I recently received a few questions from a person in Europe who is training to become a Certified Mental Trainer®. They have to do with what we should be teaching coaches and athletes about interacting with referees. Referees often have an impossible job and the game can hinge on a ref’s call. How should coaches and athletes behave?
1. How should a coach respond when a referee makes a mistake (bad call)? Does a yelling coach pressure the ref to “even out the calls” during the game? And, is there a negative consequence when the players see the coach negative (does it harm their performance)?
First, I believe referees can be influenced by a coach who loudly objects to bad calls. Refs are human and most people wish to avoid conflict even if they are trained to expect it. A ref is more likely to NOT blow the whistle on a foul than to make a bad call just to get back at a coach (so most bad calls are mistakes rather than being intentional). If a coach decides to be negative toward a ref, the players should all know it is being done for effect and they as players should not copy that behavior. With young kids though, that’s unlikely to happen. I don’t believe coaches should be crude and swear and be disrespectful – ever. Coaches can yell and be upset without being unprofessional. This goes DOUBLE for coaches of youth sports, which is echoed nicely in our CAP program (mental training for Coaches, Athletes and Parents).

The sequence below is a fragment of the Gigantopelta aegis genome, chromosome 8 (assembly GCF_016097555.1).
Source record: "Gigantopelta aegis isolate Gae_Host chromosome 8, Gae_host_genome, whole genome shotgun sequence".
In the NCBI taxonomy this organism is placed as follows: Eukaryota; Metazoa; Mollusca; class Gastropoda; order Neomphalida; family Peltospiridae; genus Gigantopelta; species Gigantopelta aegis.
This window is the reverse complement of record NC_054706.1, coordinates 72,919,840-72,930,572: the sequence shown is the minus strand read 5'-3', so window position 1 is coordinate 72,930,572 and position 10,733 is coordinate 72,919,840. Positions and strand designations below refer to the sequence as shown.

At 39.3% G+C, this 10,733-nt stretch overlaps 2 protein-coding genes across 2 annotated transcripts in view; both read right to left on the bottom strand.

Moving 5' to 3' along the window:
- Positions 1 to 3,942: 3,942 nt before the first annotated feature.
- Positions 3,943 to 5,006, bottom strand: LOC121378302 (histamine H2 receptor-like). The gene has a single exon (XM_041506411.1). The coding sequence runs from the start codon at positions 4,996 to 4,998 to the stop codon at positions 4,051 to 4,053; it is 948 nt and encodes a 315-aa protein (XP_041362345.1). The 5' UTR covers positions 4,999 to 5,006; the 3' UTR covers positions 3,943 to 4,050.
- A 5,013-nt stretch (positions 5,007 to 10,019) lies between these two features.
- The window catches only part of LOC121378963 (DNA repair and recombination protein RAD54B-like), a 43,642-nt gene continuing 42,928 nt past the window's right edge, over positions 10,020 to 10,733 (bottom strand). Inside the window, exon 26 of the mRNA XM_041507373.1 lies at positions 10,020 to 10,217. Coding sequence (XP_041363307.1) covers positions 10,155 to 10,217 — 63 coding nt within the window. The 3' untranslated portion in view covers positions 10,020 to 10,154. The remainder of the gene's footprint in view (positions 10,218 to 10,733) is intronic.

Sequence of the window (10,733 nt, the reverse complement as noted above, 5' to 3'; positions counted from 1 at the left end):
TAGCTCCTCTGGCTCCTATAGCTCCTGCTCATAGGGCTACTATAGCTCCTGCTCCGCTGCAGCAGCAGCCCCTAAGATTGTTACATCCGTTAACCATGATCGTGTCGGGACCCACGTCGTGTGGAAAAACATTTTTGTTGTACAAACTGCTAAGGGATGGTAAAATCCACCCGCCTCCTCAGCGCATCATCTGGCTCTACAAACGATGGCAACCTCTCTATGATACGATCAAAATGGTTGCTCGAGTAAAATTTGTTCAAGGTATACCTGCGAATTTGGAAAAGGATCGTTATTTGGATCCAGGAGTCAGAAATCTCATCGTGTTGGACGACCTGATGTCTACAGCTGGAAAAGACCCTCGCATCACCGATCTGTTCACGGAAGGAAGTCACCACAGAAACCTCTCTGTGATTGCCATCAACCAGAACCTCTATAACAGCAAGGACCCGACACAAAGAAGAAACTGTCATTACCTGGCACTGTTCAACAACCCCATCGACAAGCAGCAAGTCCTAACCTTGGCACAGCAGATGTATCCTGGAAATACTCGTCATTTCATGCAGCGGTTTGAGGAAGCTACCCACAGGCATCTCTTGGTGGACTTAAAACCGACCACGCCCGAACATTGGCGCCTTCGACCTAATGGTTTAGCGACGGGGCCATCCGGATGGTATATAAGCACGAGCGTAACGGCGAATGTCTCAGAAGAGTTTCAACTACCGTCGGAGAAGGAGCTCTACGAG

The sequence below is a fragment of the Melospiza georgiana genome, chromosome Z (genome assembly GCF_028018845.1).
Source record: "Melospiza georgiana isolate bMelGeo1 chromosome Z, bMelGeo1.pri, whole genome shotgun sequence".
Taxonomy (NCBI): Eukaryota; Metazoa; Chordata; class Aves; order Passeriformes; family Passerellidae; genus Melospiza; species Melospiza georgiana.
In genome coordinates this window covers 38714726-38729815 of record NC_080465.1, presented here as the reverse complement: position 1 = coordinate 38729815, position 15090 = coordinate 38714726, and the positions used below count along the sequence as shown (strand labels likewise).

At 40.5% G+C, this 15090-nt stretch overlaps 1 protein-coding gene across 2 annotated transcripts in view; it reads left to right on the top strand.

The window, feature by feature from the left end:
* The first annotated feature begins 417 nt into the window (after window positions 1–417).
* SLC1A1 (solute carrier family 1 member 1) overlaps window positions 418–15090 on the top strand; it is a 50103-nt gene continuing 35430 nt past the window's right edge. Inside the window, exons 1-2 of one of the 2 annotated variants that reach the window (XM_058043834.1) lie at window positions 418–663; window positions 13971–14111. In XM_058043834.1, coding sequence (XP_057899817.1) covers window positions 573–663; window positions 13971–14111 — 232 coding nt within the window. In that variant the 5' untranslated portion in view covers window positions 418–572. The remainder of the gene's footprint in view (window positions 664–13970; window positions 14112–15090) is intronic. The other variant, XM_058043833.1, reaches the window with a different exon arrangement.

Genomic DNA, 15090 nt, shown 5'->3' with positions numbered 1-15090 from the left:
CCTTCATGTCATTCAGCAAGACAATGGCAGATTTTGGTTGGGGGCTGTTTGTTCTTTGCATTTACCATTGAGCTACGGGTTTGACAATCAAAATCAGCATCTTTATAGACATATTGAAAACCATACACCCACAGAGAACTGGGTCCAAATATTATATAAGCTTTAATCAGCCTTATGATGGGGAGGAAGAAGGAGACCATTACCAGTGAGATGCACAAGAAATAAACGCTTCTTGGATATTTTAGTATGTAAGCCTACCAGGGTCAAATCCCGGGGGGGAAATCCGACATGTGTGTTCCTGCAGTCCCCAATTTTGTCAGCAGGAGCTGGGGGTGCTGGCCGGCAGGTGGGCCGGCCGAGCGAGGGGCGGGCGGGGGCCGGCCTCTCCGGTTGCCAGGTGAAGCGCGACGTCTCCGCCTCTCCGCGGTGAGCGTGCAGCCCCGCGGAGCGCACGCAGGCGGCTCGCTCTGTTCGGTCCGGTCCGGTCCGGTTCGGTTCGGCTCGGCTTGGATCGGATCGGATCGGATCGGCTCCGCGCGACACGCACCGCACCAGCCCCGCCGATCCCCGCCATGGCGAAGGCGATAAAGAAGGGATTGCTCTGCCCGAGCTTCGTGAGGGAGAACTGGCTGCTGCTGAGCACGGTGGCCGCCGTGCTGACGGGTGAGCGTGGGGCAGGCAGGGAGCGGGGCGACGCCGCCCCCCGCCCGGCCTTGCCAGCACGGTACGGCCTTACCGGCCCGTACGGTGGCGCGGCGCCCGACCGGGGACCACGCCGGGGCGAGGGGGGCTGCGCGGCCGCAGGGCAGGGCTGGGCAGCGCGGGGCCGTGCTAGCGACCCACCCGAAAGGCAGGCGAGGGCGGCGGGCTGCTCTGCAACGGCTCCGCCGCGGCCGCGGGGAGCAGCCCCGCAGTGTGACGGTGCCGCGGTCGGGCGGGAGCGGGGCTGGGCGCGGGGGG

2. Is it possible to teach a team to “kill”? What steps are essential to help a team build momentum throughout a game and foce the opponent to a breaking point?
“Kill” the way you are using it, I would guess means to have a “killer instinct.” Just as I have answered above, I believe it’s critical that athletes learn to be competitive without being unprofessional or using “gamesmanship.” Gamesmanship is when athletes use underhanded, disrespectful and mean tactics to “win at all costs.” Sportsmanship is positive, where the sport and opponents are always respected, even as you try to beat them. It is a sign of respect of the opponent to give 100% effort in competition. Without mutual effort, sport would be like professional wrestling (not respected as a “real” sport). We teach athletes to focus on controllable goals, and controllable actions as they compete. This is more likely to produce persistence in the face of adversity, causing the opponent to break. -Dr.Bob